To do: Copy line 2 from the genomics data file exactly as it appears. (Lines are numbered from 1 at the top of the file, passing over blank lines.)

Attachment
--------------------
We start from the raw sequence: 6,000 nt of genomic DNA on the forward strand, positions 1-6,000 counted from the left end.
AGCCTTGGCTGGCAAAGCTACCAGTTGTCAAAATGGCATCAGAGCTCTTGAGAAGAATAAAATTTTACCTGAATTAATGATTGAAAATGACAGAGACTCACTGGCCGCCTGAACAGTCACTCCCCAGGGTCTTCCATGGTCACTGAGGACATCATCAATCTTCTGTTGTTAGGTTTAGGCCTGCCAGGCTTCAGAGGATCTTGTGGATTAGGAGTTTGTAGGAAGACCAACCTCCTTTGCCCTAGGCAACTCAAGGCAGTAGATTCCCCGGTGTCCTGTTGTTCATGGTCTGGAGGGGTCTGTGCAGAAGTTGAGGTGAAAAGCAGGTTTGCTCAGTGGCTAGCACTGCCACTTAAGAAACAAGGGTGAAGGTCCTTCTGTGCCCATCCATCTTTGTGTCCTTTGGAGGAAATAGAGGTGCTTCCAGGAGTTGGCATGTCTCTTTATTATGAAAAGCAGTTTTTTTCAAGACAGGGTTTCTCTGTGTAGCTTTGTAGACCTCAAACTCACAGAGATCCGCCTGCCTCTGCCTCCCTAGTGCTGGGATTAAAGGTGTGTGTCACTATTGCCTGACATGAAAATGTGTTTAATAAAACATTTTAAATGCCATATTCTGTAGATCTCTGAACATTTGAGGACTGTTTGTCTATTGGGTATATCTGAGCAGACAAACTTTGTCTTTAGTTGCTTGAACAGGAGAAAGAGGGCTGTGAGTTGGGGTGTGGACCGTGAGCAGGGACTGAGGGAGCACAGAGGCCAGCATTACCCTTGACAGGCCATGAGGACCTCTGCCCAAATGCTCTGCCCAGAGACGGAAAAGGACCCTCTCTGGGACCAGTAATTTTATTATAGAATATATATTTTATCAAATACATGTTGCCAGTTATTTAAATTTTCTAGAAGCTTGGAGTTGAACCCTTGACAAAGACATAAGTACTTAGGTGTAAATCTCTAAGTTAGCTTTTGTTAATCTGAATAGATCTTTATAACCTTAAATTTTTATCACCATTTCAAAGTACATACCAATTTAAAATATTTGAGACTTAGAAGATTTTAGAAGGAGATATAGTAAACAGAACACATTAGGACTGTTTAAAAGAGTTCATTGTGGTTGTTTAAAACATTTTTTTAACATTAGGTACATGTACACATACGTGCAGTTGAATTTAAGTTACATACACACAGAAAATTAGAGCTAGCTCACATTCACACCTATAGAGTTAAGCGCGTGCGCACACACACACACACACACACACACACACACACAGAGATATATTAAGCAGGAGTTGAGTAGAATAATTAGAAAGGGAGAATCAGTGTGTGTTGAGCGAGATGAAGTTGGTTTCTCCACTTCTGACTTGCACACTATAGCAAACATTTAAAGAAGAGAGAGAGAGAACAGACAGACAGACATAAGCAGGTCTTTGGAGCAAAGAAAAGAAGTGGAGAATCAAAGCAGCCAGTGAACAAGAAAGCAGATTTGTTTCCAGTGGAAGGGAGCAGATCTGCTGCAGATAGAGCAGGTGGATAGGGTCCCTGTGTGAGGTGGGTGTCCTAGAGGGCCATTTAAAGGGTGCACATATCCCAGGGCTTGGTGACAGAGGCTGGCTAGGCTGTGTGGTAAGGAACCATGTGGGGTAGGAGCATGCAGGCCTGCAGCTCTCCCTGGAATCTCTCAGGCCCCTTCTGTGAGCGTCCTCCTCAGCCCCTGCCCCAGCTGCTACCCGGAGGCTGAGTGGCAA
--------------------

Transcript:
AGCCTTGGCTGGCAAAGCTACCAGTTGTCAAAATGGCATCAGAGCTCTTGAGAAGAATAAAATTTTACCTGAATTAATGATTGAAAATGACAGAGACTCACTGGCCGCCTGAACAGTCACTCCCCAGGGTCTTCCATGGTCACTGAGGACATCATCAATCTTCTGTTGTTAGGTTTAGGCCTGCCAGGCTTCAGAGGATCTTGTGGATTAGGAGTTTGTAGGAAGACCAACCTCCTTTGCCCTAGGCAACTCAAGGCAGTAGATTCCCCGGTGTCCTGTTGTTCATGGTCTGGAGGGGTCTGTGCAGAAGTTGAGGTGAAAAGCAGGTTTGCTCAGTGGCTAGCACTGCCACTTAAGAAACAAGGGTGAAGGTCCTTCTGTGCCCATCCATCTTTGTGTCCTTTGGAGGAAATAGAGGTGCTTCCAGGAGTTGGCATGTCTCTTTATTATGAAAAGCAGTTTTTTTCAAGACAGGGTTTCTCTGTGTAGCTTTGTAGACCTCAAACTCACAGAGATCCGCCTGCCTCTGCCTCCCTAGTGCTGGGATTAAAGGTGTGTGTCACTATTGCCTGACATGAAAATGTGTTTAATAAAACATTTTAAATGCCATATTCTGTAGATCTCTGAACATTTGAGGACTGTTTGTCTATTGGGTATATCTGAGCAGACAAACTTTGTCTTTAGTTGCTTGAACAGGAGAAAGAGGGCTGTGAGTTGGGGTGTGGACCGTGAGCAGGGACTGAGGGAGCACAGAGGCCAGCATTACCCTTGACAGGCCATGAGGACCTCTGCCCAAATGCTCTGCCCAGAGACGGAAAAGGACCCTCTCTGGGACCAGTAATTTTATTATAGAATATATATTTTATCAAATACATGTTGCCAGTTATTTAAATTTTCTAGAAGCTTGGAGTTGAACCCTTGACAAAGACATAAGTACTTAGGTGTAAATCTCTAAGTTAGCTTTTGTTAATCTGAATAGATCTTTATAACCTTAAATTTTTATCACCATTTCAAAGTACATACCAATTTAAAATATTTGAGACTTAGAAGATTTTAGAAGGAGATATAGTAAACAGAACACATTAGGACTGTTTAAAAGAGTTCATTGTGGTTGTTTAAAACATTTTTTTAACATTAGGTACATGTACACATACGTGCAGTTGAATTTAAGTTACATACACACAGAAAATTAGAGCTAGCTCACATTCACACCTATAGAGTTAAGCGCGTGCGCACACACACACACACACACACACACACACACACAGAGATATATTAAGCAGGAGTTGAGTAGAATAATTAGAAAGGGAGAATCAGTGTGTGTTGAGCGAGATGAAGTTGGTTTCTCCACTTCTGACTTGCACACTATAGCAAACATTTAAAGAAGAGAGAGAGAGAACAGACAGACAGACATAAGCAGGTCTTTGGAGCAAAGAAAAGAAGTGGAGAATCAAAGCAGCCAGTGAACAAGAAAGCAGATTTGTTTCCAGTGGAAGGGAGCAGATCTGCTGCAGATAGAGCAGGTGGATAGGGTCCCTGTGTGAGGTGGGTGTCCTAGAGGGCCATTTAAAGGGTGCACATATCCCAGGGCTTGGTGACAGAGGCTGGCTAGGCTGTGTGGTAAGGAACCATGTGGGGTAGGAGCATGCAGGCCTGCAGCTCTCCCTGGAATCTCTCAGGCCCCTTCTGTGAGCGTCCTCCTCAGCCCCTGCCCCAGCTGCTACCCGGAGGCTGAGTGGCAA